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With increasing efforts to develop and utilize mouse models of a variety of neuro-developmental diseases, there is an urgent need for sensitive neuroimaging methods that enable in vivo analysis of subtle alterations in brain anatomy and function in mice. Previous studies have shown that the brains of Fibroblast Growth Factor 17 null mutants (Fgf17−/−) have anatomical abnormalities in the inferior colliculus (IC)–the auditory midbrain–and minor foliation defects in the cerebellum. In addition, changes in the expression domains of several cortical patterning genes were detected, without overt changes in forebrain morphology. Recently, it has also been reported that Fgf17−/− mutants have abnormal vocalization and social behaviors, phenotypes that could reflect molecular changes in the cortex and/or altered auditory processing / perception in these mice. We used manganese (Mn)-enhanced magnetic resonance imaging (MEMRI) to analyze the anatomical phenotype of Fgf17−/− mutants in more detail than achieved previously, detecting changes in IC, cerebellum, olfactory bulb, hypothalamus and frontal cortex. We also used MEMRI to characterize sound-evoked activity patterns, demonstrating a significant reduction of the active IC volume in Fgf17−/− mice. Furthermore, tone-specific (16- and 40-kHz) activity patterns in the IC of Fgf17−/− mice were observed to be largely overlapping, in contrast to the normal pattern, separated along the dorsal-ventral axis. These results demonstrate that Fgf17 plays important roles in both the anatomical and functional development of the auditory midbrain, and show the utility of MEMRI for in vivo analyses of mutant mice with subtle brain defects.
Several secreted proteins in the Fibroblast Growth Factor (Fgf) family are critical for neural patterning during embryogenesis. Among these, Fgf8 has been shown to be the main molecule responsible for “organizer” activity–the ability of a cell or tissue to send signals that instruct the fates of surrounding cells–during development of the mid-hindbrain (MHB) region (Crossley et al., 1996; Lee et al., 1997; Ye et al., 1998; Sato et al., 2001), and is also critical for normal forebrain development (Shimamura & Rubenstein, 1997; Meyers et al., 1998; Ye et al., 1998; Fukuchi-Shimogori & Grove, 2001; Garel et al., 2003; Storm et al., 2006). Fgf17 expression overlaps with Fgf8, and also plays a role in the development of the MHB and cortex (Hoshikawa et al., 1998; Maruoka et al., 1998; Xu et al., 1999; 2000; Reifers et al., 2000; Liu et al., 2003; Fukuchi-Shimogori & Grove, 2003). While Fgf8−/− mice are embryonic lethal, Fgf17−/− mice are viable and fertile, having mild defects in the MHB, including (non-quantified) reduction of the inferior colliculus (IC), and small foliation changes in the cerebellum (Xu et al., 2000). Fgf17−/− mutants also show altered expression domains of genes that mark sub-regions of frontal cortex, without any obvious change in forebrain morphology (Cholfin & Rubenstein, 2007; 2008).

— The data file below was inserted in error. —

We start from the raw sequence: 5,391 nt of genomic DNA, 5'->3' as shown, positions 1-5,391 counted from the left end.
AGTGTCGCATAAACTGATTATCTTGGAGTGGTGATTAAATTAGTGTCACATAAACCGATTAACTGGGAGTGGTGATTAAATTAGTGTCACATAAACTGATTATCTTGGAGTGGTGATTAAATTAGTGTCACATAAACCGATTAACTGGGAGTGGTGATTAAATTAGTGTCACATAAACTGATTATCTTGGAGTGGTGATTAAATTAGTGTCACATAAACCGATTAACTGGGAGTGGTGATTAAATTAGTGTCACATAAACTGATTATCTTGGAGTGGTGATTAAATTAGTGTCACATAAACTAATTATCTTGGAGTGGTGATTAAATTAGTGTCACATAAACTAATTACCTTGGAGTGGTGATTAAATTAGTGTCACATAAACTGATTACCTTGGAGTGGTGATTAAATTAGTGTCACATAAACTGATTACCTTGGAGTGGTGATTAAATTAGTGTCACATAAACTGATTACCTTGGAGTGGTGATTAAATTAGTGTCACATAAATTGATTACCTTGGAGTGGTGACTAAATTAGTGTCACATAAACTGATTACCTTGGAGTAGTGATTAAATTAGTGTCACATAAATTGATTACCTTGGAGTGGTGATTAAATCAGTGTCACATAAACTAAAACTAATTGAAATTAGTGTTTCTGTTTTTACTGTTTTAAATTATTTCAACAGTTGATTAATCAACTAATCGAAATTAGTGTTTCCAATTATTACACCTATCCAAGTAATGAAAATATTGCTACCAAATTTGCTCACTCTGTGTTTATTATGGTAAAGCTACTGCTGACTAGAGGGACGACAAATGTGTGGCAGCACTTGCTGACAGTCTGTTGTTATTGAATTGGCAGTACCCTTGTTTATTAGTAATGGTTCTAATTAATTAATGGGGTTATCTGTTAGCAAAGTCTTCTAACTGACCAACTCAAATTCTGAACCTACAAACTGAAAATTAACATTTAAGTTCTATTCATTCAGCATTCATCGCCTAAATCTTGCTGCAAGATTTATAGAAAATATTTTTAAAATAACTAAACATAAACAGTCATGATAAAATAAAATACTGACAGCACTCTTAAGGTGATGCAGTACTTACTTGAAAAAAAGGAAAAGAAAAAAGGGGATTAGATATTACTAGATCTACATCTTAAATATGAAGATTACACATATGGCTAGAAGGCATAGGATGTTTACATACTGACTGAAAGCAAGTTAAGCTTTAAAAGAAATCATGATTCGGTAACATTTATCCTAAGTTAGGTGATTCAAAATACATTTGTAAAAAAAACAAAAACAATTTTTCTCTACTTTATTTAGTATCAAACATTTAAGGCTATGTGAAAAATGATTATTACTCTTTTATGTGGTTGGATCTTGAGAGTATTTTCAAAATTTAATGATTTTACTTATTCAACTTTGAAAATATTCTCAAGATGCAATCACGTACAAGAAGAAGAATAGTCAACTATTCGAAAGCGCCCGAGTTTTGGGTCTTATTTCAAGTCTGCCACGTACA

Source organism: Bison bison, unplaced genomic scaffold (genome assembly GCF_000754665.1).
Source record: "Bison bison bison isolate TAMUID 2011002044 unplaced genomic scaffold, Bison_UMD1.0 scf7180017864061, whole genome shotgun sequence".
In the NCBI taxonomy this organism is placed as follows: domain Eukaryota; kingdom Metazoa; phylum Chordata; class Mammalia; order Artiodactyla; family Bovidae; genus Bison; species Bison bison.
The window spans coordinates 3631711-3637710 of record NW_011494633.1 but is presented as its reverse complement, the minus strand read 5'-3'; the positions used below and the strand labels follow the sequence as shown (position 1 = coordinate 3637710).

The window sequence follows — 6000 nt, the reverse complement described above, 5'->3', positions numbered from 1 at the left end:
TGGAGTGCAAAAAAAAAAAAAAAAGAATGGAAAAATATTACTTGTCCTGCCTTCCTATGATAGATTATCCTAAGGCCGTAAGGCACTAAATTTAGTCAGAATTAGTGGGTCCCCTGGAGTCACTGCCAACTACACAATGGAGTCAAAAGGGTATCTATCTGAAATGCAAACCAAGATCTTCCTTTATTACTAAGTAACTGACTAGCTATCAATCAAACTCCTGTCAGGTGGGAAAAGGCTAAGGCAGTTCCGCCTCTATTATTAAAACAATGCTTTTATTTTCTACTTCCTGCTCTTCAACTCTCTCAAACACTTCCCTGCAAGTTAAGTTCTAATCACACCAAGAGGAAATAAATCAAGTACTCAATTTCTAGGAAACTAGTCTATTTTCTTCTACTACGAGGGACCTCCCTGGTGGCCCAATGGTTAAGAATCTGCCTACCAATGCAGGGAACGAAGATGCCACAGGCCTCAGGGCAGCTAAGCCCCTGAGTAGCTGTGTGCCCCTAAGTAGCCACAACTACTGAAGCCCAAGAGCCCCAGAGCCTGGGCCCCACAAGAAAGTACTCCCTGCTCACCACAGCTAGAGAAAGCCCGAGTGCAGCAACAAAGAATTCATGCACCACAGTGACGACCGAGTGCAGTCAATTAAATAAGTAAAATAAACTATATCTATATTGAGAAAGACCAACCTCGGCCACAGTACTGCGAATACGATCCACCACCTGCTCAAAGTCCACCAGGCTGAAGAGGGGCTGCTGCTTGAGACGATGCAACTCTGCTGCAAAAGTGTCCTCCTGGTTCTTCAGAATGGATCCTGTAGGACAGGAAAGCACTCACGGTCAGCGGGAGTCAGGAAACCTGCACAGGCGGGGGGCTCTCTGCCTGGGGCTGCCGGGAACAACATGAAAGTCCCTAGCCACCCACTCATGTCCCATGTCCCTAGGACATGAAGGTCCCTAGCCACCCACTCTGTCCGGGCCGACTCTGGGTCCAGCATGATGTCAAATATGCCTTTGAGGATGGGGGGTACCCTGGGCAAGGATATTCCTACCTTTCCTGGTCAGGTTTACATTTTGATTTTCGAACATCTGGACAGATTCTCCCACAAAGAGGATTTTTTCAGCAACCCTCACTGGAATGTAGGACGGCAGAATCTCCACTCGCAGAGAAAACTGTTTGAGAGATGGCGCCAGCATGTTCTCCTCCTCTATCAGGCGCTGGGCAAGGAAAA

Interestingly, Fgf17−/− mice exhibit abnormal social behaviors, including decreased vocalization in pups and deficits in several adult behaviors involving social interactions, reminiscent of autism in humans (Scearce-Levie et al., 2008). It was suggested that these abnormal behaviors may result from altered forebrain function, based on evidence of reduced activation of the immediate early-gene Fos in Fgf17−/− frontal cortex after exploration of novel environments (Scearce-Levie et al., 2008). However, it is unclear whether altered auditory function, as a result of the known defects in the IC, the auditory midbrain, also contributes to the behavioral phenotypes in Fgf17−/− mice.